Submitted by David Stockman – The Contra Corner Blog
David Stockman joined CNBC’s Fast Money to discuss why we are at peak debt, and are directly headed for a record recession. (click on image)
David Stockman joined CNBC’s Fast Money to discuss why we are at peak debt, and are directly headed for a record recession. (click on image)
This week brought another reason to get out of the casino, and to sell it short if you can tolerate some volatility.
On Friday the Japanese stock market ripped 6% higher and the European bourses were up 5% because their respective central bankers emitted some hints of more easing just ahead. Even the US market managed to find green for the week.
Apparently, the day traders and robo-machines think BTFD still works. But they are going to be sorely disappointed——just as they have been for nearly 700 days running.
Like the bloody trenches of World War I, the movement back and forth in “no man’s land” on the chart above has been pointless. At some juncture in the not too distant future, the stock averages are going to break this trading range, and plunge back down to earth.
In the meantime, you can’t blame the punters for trying. This week they succumbed once again to the BTFD delusion undoubtedly because the “moar money” chorus grew ever louder as Friday approached. Continue reading
A host on bubblevision this afternoon noted that the S&P 500 is now down $2 trillion for the year and wondered if his panel could explain “what’s happened since January 1st?”
The implication, of course, was that since no new recessions have started—- nor have any new wars been declared, polar glaciers melted or Wall Street banks gone down for the count——that the market’s worst ever start of the year was surely overdone. Maybe it was even BTFD time again.
Then again, maybe the outlook is just as bad as it was before January 1st, but that the outlookers have acquired a new outlook. Stated more baldly, perhaps the sleepwalkers have finally awakened.
That would certainly seem to be the case with the market’s high flyers. Most of this year’s spectacular flameouts have reported nothing new nor issued any disturbing 8-Ks. Amazon apparently had a swell Christmas, for example, but its share price is now down 19% from the bubblevision man’s line of demarcation.
Indeed, Amazon and its fellow FANGs (Facebook, Amazon, Netflix and Google) succinctly explain the pivot. They have actually been the canary in the coal mine all along; it just now that their warnings signals are being noticed. Continue reading
The robo-machines are now having a grand old time hazing the August lows at 1870 on the S&P, and may succeed in ginning up another dead-cat bounce or two. But this market is going down for the count owing to a perfect storm.
To wit, the global and US economies are heading into an extended deflationary recession; S&P earnings peaked at $106 per share more than a year ago and are already at $90, heading much lower; and the central banks of the world are out of dry powder after a 20-year binge of balance sheet expansion.
The latter is surely the most important of the three. It means there will be no printing press driven reflation of the financial markets this time around. And without more monetary juice it’s just a matter of time before a whole generation of punters and front-runners abandon the casino and head for the hills.
Even with today’s ragged bounce, the broad market has now gone sideways for nearly 700 days. The BTFD meme is loosing its mojo because it only worked so long as the Fed-following herd could point to more printing press cash flowing into the market or promises of “accommodation” that were credible. But that will soon be ancient history.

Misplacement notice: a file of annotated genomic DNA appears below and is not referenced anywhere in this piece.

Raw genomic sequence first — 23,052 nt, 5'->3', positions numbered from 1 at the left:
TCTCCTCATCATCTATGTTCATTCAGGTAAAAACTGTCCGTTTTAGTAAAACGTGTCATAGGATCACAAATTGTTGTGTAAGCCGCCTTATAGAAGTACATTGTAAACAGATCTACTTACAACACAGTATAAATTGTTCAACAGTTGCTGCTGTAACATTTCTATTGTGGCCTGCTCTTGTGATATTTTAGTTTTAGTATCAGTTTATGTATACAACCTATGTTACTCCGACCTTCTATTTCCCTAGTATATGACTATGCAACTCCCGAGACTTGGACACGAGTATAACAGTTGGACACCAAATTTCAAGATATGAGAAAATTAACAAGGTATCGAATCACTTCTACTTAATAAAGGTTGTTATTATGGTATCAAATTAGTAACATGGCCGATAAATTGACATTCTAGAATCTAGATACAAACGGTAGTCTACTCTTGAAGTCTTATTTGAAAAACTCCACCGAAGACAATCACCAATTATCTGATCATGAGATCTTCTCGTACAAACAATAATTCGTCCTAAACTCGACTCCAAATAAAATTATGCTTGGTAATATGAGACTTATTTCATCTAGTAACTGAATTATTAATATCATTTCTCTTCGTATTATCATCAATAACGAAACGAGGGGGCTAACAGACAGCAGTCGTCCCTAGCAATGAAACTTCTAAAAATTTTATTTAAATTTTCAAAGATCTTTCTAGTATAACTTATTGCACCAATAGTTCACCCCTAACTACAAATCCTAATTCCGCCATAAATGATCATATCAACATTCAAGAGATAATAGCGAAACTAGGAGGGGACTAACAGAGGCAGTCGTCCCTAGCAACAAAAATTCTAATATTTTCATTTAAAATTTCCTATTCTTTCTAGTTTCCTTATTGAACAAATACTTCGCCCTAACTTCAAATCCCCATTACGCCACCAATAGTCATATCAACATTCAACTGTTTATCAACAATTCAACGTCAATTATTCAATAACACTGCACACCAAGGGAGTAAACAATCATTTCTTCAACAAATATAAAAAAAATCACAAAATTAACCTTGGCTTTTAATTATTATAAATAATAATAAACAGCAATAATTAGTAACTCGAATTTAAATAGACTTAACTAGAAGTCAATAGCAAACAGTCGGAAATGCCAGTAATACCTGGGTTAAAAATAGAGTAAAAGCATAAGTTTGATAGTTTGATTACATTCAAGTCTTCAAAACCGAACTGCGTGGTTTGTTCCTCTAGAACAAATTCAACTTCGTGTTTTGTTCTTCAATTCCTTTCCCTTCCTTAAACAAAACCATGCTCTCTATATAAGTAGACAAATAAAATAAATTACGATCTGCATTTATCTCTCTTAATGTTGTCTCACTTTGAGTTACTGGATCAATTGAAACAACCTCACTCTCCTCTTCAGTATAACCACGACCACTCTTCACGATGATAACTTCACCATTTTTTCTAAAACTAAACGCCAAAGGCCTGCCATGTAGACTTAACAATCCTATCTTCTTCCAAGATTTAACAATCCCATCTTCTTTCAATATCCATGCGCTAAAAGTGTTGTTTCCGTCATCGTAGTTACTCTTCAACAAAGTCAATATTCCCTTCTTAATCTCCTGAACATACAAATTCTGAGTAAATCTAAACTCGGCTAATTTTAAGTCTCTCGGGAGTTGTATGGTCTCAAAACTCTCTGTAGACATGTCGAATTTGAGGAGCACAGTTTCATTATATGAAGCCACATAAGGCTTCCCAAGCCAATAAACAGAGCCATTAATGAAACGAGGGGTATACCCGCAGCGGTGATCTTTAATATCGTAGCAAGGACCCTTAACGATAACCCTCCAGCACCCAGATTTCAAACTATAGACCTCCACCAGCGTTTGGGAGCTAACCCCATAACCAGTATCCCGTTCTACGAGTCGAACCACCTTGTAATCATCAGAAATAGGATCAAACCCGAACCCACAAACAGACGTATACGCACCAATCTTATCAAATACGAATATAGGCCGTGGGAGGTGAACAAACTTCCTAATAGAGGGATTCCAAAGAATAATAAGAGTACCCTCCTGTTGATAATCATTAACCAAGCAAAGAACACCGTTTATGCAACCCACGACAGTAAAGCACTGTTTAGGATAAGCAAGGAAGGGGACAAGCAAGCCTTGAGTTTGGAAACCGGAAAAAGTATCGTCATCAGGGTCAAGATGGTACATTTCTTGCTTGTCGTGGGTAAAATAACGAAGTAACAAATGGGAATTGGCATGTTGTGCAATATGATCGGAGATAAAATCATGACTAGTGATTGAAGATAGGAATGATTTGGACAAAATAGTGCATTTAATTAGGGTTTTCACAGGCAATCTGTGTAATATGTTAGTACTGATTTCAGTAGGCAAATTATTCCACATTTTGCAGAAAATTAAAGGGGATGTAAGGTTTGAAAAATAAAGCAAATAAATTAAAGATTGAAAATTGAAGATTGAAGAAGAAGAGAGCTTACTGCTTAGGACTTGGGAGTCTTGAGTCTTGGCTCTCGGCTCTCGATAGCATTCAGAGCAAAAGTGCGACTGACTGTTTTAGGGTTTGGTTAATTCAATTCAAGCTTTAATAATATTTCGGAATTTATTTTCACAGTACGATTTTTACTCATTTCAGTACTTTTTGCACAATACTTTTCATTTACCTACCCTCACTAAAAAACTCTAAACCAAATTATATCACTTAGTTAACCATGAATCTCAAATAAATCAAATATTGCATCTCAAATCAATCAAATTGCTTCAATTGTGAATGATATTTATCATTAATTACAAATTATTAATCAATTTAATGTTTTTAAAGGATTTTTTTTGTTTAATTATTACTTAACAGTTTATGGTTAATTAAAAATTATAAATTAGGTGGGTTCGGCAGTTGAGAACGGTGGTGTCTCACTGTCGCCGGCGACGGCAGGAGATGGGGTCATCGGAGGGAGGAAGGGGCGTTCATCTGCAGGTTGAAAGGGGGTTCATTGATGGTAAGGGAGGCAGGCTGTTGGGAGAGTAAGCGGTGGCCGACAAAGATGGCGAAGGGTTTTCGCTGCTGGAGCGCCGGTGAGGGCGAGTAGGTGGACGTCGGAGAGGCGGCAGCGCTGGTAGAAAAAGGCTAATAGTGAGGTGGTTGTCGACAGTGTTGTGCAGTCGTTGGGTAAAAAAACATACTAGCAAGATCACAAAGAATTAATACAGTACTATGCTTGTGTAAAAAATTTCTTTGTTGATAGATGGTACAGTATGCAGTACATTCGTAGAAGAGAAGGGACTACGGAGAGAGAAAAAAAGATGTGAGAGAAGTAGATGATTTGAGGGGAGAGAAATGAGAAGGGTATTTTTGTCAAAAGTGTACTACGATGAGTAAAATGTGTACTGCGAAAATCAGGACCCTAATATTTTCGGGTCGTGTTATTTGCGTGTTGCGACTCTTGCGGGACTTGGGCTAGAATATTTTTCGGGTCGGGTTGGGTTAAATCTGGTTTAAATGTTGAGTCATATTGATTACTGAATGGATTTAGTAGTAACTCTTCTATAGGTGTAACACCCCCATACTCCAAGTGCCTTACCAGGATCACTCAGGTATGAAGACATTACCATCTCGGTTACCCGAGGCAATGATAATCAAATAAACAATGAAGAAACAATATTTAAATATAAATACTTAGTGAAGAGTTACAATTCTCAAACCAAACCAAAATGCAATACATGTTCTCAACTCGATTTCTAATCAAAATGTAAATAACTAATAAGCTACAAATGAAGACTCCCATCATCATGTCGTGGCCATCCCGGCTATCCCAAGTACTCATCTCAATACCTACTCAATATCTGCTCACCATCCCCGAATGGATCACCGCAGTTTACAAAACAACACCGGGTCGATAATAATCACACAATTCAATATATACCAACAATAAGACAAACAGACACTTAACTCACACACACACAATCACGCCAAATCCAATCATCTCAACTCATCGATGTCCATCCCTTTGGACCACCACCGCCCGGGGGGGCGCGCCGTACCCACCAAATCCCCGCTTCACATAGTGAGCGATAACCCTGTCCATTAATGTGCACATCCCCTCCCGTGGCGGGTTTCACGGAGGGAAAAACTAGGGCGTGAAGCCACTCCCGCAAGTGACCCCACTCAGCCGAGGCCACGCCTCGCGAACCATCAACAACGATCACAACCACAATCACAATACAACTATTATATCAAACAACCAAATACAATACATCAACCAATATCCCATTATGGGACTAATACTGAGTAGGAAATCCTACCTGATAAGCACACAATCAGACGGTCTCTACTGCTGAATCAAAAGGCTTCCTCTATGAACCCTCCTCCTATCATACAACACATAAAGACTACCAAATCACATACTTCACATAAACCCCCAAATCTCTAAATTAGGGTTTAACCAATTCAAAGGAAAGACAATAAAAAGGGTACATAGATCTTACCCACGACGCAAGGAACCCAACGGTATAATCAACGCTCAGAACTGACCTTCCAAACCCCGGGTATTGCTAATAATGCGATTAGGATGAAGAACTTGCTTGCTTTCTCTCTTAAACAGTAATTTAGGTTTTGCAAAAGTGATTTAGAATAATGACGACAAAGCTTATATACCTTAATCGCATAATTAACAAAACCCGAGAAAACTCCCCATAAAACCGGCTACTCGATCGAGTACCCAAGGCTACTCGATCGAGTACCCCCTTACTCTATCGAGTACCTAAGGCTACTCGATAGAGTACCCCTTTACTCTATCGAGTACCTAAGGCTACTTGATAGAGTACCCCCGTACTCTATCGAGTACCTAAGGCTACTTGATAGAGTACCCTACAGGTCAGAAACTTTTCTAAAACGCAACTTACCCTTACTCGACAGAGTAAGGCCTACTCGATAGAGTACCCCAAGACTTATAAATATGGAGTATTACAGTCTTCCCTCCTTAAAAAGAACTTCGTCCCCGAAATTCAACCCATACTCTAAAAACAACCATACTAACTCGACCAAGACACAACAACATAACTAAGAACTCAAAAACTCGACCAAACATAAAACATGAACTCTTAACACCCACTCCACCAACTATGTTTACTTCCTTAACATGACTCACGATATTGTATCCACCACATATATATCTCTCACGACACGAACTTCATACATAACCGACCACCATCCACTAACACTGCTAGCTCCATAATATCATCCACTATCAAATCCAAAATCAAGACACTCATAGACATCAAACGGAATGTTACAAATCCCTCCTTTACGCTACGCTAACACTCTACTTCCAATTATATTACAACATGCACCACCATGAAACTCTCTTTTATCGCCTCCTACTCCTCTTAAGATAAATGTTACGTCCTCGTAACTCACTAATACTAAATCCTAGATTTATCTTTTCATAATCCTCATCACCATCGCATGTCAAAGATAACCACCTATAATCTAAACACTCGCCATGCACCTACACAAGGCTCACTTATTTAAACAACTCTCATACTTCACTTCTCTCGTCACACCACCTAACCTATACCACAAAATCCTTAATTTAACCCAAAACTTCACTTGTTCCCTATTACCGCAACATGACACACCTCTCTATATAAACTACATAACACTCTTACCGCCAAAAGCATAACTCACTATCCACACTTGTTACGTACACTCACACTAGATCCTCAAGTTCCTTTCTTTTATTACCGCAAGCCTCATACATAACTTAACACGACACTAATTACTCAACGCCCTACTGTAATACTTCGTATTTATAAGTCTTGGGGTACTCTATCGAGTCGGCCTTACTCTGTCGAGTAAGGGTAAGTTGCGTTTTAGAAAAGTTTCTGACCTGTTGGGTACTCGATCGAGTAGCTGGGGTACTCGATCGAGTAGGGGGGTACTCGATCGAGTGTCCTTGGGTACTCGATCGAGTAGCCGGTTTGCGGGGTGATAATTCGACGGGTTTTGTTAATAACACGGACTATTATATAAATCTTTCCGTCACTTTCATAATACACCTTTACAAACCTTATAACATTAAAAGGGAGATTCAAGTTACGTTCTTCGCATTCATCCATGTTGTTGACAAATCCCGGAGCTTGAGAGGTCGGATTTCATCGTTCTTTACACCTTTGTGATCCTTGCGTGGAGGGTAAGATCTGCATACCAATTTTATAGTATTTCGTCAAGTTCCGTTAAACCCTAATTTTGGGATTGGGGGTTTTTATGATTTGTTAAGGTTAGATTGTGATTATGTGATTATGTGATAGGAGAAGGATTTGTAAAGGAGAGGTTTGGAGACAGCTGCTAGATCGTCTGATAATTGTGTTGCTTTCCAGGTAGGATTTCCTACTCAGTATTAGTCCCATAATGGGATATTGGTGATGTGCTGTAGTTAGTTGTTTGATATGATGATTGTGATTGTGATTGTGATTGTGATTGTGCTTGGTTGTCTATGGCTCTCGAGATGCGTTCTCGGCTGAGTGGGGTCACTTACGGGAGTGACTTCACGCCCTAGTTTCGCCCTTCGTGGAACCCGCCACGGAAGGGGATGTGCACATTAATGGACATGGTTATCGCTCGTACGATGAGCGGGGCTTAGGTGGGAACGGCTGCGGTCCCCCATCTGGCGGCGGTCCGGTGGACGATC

Indeed, it is already evident that “escape velocity” has again escaped. Q4 GDP growth is now running at barely 0.5%, and the current quarter could actually be negative for reasons we will analyze in the days ahead. Continue reading
Following an epic stock rout to start the year, one which has wiped out trillions in market capitalization, it has rapidly become a consensus view (even by staunch Fed supporters such as the Nikkei Times) that the Fed committed a gross policy mistake by hiking rates on December 16, so much so that this week none other than former Fed president Kocherlakota openly mocked the Fed’s credibility when he pointed out the near record plunge in forward breakevens suggesting the market has called the Fed’s bluff on rising inflation.
All of this happened before JPM cut its Q4 GDP estimate from 1.0% to 0.1% in the quarter in which Yellen hiked.
To be sure, the dramatic reaction and outcome following the Fed’s “error” rate hike was predicted on this website on many occasions, most recently two weeks prior to the rate hike in “This Is What Happened The Last Time The Fed Hiked While The U.S. Was In Recession” when we demonstrated what would happen once the Fed unleashed the “Ghost of 1937.”
As we pointed out in early December, conveniently we have a great historical primer of what happened the last time the Fed hiked at a time when it misread the US economy, which was also at or below stall speed, and the Fed incorrectly assumed it was growing.
We are talking of course, about the infamous RRR-hike of 1936-1937, which took place smack in the middle of the Great Recession.
Here is what happened then, as we described previously in June.
[No episode is more comparable to what is about to happen] than what happened in the US in 1937, smack in the middle of the Great Depression. This is the only time in US history which is analogous to what the Fed will attempt to do, and not only because short rates collapsed to zero between 1929-36 but because the Fed’s balance sheet jumped from 5% to 20% of GDP to offset the Great Depression.Just like now.
According to Dante’s Divine Comedy the inscription on the gates to hell says, “Abandon hope all ye who enter here”.
That phrase should have been emblazoned on the entrance to the North Charleston Coliseum Thursday night, as well. In their lust for war, the GOP candidates to a man forgot why the Republican party even exists.